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Mental health, poverty and development

Mental health, poverty and development Purpose – This paper, which builds on the findings of WHO's Report on Mental Health and Development, aims to highlight the health, social, economic, and human rights effects of unaddressed mental disorders in low and middle income countries (LMICs) and to propose effective strategies to address mental disorders and their impacts as part of an overall development strategy. Design/methodology/approach – The paper first reviews the findings of relevant research on mental disorders and poverty and then proposes solutions that can be adopted by countries to promote development. Findings – This evidence of strong links between poverty and mental disorder supports the argument that mental disorders should be an important concern for development strategies. Mental disorders have diverse and far‐reaching social impacts, including homelessness, higher rates of imprisonment, poor educational opportunities and outcomes, lack of employment and reduced income. Targeted poverty alleviation programmes are needed to break the cycle between mental illness and poverty. These must include measures specifically addressing the needs of people with mental health conditions, such as the provision of accessible and effective services and support, facilitation of education, employment opportunities and housing, and enforcement of human rights protection. Originality/value – The paper highlights that four out of every five people suffering from mental disorders are living in LMICs. Many LMICs have identified mental health as an important issue, yet lack the finances and technical expertise to address the problem. Having mental health on the agenda of development organizations will be a critical step for overcoming the negative development consequences of mental disorders. http://www.deepdyve.com/assets/images/DeepDyve-Logo-lg.png Journal of Public Mental Health Emerald Publishing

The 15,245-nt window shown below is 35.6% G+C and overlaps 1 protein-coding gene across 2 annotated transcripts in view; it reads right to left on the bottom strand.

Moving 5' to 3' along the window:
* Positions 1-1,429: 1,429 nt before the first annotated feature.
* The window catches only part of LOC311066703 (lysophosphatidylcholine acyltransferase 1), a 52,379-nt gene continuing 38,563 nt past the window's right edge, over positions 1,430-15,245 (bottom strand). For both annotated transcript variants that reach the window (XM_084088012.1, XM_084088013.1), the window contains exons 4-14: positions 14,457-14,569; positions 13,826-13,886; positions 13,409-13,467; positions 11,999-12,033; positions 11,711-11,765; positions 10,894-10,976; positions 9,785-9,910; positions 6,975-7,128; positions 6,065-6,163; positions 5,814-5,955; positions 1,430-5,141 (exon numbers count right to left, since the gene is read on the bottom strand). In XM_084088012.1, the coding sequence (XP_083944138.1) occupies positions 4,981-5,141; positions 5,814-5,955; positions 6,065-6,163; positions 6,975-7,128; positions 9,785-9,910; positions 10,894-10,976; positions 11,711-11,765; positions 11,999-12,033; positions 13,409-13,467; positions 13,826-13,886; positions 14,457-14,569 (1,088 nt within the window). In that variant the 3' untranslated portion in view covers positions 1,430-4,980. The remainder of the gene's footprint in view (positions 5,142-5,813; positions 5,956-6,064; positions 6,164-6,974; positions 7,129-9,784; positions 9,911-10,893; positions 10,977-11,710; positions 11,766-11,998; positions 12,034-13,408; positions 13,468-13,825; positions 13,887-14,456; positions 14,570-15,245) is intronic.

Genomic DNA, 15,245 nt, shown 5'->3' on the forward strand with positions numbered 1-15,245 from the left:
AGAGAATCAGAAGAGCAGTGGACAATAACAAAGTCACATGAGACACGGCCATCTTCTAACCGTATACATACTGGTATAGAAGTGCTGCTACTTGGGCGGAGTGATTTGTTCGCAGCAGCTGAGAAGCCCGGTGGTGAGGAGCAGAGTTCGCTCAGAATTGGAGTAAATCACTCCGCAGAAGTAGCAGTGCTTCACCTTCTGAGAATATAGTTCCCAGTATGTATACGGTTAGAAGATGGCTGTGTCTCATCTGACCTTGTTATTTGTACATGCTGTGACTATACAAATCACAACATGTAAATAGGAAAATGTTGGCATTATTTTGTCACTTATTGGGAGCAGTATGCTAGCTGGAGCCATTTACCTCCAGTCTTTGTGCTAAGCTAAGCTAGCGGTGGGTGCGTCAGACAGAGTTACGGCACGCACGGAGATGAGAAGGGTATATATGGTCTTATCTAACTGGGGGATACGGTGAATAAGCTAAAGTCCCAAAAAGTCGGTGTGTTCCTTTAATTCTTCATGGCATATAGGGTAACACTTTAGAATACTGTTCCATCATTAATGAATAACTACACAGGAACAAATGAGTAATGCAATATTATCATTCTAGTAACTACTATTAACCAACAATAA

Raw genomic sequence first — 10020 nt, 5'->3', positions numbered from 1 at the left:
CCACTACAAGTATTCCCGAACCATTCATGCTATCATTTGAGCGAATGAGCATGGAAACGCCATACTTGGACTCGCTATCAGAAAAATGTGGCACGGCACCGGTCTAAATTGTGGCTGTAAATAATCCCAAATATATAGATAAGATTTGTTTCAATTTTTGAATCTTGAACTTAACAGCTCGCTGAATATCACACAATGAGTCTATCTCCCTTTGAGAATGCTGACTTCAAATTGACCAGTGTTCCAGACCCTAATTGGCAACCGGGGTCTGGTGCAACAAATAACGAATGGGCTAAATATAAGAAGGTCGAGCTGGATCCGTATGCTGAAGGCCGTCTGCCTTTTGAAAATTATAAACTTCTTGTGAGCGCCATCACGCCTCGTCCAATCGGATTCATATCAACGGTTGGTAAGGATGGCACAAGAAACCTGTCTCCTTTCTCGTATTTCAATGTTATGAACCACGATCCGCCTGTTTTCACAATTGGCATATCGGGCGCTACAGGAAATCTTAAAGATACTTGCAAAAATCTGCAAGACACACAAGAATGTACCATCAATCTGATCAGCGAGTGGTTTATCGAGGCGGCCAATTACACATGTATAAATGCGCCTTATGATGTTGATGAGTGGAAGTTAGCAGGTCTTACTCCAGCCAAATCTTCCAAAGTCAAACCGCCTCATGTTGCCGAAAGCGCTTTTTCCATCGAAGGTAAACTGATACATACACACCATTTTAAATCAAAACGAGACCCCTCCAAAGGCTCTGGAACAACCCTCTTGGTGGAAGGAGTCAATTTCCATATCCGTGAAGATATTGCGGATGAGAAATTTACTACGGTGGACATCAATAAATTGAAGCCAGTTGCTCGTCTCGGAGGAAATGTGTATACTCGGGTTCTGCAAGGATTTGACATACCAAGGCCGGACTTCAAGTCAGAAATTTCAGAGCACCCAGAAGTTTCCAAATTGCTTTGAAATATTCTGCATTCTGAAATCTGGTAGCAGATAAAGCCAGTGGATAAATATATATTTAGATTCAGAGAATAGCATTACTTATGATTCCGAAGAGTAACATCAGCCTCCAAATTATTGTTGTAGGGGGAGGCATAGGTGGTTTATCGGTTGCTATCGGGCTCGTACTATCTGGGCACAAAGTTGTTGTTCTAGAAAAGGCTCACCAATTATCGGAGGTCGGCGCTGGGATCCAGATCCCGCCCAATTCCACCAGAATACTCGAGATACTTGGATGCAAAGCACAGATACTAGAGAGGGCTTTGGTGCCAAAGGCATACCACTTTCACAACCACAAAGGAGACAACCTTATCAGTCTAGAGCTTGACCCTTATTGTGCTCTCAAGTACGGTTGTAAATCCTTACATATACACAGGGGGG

Mental health, poverty and development

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Publisher
Emerald Publishing
Copyright
Copyright © 2012 Emerald Group Publishing Limited. All rights reserved.
ISSN
1746-5729
DOI
10.1108/17465721211289356
Publisher site
See Article on Publisher Site

Abstract

Purpose – This paper, which builds on the findings of WHO's Report on Mental Health and Development, aims to highlight the health, social, economic, and human rights effects of unaddressed mental disorders in low and middle income countries (LMICs) and to propose effective strategies to address mental disorders and their impacts as part of an overall development strategy. Design/methodology/approach – The paper first reviews the findings of relevant research on mental disorders and poverty and then proposes solutions that can be adopted by countries to promote development. Findings – This evidence of strong links between poverty and mental disorder supports the argument that mental disorders should be an important concern for development strategies. Mental disorders have diverse and far‐reaching social impacts, including homelessness, higher rates of imprisonment, poor educational opportunities and outcomes, lack of employment and reduced income. Targeted poverty alleviation programmes are needed to break the cycle between mental illness and poverty. These must include measures specifically addressing the needs of people with mental health conditions, such as the provision of accessible and effective services and support, facilitation of education, employment opportunities and housing, and enforcement of human rights protection. Originality/value – The paper highlights that four out of every five people suffering from mental disorders are living in LMICs. Many LMICs have identified mental health as an important issue, yet lack the finances and technical expertise to address the problem. Having mental health on the agenda of development organizations will be a critical step for overcoming the negative development consequences of mental disorders.

Journal

Journal of Public Mental HealthEmerald Publishing

Published: Nov 30, 2012

Keywords: Health policy; Mental health services; Development; LIMCs; Human rights; Social equality; Inclusion; Poverty; Mental illness; Social care

References